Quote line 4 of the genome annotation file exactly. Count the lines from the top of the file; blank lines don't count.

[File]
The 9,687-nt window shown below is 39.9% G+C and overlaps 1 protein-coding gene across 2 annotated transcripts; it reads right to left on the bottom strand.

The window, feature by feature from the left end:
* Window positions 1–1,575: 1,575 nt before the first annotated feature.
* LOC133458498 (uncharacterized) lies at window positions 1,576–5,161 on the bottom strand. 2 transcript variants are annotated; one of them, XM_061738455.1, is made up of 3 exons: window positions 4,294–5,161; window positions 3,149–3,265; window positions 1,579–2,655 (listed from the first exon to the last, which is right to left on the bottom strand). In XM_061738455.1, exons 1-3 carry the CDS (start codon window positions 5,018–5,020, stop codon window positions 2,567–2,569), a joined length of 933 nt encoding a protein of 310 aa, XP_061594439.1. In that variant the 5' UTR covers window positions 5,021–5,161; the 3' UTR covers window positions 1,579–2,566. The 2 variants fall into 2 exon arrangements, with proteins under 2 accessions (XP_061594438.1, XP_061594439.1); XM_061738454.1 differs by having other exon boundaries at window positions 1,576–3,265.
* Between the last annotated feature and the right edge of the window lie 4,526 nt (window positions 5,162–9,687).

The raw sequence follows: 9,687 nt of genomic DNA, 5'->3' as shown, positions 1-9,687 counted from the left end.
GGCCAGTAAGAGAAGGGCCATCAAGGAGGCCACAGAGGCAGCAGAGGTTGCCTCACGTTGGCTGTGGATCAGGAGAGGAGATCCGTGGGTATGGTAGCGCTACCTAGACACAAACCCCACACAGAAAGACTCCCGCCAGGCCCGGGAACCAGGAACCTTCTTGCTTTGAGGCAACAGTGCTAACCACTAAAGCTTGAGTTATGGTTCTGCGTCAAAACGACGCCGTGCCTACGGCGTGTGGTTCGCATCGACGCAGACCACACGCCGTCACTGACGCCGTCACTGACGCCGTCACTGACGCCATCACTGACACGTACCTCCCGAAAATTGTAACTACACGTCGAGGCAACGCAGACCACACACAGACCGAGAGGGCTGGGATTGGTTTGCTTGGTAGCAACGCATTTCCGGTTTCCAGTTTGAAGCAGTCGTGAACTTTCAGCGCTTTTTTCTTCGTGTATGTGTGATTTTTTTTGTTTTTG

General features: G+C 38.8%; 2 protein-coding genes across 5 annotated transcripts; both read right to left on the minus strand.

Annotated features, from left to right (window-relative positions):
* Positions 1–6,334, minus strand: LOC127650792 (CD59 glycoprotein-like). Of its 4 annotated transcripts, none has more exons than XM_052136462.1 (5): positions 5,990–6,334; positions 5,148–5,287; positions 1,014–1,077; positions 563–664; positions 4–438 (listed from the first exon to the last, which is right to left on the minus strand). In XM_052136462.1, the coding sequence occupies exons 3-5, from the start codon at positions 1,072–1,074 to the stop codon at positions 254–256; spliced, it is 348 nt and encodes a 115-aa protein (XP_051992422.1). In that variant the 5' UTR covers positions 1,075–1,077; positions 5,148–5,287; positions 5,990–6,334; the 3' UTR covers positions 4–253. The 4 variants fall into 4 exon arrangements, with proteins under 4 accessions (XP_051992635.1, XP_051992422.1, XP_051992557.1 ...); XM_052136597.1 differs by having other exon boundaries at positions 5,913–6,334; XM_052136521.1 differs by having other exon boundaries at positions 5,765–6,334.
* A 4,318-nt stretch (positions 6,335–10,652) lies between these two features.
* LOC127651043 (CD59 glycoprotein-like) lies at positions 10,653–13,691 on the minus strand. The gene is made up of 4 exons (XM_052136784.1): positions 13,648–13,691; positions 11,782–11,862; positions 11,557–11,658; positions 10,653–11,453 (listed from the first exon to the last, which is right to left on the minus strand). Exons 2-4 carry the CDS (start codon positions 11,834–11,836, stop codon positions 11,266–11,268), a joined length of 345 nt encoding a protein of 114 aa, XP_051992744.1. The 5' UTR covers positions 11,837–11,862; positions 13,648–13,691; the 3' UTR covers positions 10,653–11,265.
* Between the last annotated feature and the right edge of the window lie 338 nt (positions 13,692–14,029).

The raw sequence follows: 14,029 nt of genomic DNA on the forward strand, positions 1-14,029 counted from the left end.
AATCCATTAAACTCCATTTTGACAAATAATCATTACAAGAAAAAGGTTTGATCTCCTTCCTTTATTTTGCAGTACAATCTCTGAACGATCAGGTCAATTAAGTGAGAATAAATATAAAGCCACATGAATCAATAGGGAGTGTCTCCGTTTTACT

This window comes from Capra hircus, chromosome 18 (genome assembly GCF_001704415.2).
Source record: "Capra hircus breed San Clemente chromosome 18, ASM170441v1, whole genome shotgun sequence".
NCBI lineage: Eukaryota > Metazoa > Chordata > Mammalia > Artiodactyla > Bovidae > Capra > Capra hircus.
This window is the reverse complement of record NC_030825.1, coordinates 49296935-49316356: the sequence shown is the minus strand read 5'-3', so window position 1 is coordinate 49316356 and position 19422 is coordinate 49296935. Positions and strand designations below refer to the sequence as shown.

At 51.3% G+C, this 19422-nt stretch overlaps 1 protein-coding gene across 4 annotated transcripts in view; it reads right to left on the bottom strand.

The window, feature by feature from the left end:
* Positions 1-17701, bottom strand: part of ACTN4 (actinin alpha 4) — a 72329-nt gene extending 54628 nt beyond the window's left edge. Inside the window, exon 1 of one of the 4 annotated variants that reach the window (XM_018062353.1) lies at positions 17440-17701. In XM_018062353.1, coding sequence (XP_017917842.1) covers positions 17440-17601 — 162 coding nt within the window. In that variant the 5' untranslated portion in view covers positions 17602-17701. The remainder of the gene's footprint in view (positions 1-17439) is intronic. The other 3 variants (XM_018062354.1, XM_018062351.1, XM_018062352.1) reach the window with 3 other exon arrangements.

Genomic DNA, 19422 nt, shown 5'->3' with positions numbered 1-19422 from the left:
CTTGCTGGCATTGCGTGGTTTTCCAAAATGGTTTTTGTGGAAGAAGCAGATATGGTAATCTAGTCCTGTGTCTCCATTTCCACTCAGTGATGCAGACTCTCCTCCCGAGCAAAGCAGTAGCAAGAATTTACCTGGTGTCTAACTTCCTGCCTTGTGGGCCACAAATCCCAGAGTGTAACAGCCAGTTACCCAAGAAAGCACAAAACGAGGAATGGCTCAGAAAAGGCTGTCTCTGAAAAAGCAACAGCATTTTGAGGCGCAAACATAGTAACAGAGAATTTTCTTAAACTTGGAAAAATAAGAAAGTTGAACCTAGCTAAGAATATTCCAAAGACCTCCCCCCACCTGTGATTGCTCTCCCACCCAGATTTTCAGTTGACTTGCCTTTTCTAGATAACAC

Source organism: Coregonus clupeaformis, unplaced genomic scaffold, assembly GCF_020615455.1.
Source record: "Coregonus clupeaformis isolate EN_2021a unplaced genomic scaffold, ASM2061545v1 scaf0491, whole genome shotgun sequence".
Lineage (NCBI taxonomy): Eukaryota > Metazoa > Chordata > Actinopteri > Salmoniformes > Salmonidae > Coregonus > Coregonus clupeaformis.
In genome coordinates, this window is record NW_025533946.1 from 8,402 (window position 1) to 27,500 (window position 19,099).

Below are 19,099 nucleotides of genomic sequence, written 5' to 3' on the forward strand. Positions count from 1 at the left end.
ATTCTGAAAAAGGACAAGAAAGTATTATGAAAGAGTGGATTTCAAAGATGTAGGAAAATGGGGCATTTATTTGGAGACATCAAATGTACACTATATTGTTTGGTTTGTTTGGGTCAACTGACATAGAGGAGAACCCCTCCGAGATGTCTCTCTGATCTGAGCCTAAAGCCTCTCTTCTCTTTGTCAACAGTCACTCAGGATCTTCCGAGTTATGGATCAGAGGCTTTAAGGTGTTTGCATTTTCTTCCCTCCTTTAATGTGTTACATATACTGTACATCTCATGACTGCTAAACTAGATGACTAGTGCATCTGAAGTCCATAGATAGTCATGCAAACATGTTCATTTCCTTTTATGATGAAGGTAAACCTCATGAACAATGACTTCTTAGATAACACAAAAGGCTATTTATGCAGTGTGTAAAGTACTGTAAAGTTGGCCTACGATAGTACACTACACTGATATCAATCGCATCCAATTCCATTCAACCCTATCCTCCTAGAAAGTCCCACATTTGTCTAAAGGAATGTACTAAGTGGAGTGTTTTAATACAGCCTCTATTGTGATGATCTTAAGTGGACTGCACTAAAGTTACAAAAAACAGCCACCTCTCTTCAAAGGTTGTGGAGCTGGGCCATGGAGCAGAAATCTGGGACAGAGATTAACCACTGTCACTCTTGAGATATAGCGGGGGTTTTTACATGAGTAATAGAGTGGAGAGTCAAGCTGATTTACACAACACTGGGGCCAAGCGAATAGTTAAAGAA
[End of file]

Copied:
* LOC133458498 (uncharacterized) lies at window positions 1,576–5,161 on the bottom strand. 2 transcript variants are annotated; one of them, XM_061738455.1, is made up of 3 exons: window positions 4,294–5,161; window positions 3,149–3,265; window positions 1,579–2,655 (listed from the first exon to the last, which is right to left on the bottom strand). In XM_061738455.1, exons 1-3 carry the CDS (start codon window positions 5,018–5,020, stop codon window positions 2,567–2,569), a joined length of 933 nt encoding a protein of 310 aa, XP_061594439.1. In that variant the 5' UTR covers window positions 5,021–5,161; the 3' UTR covers window positions 1,579–2,566. The 2 variants fall into 2 exon arrangements, with proteins under 2 accessions (XP_061594438.1, XP_061594439.1); XM_061738454.1 differs by having other exon boundaries at window positions 1,576–3,265.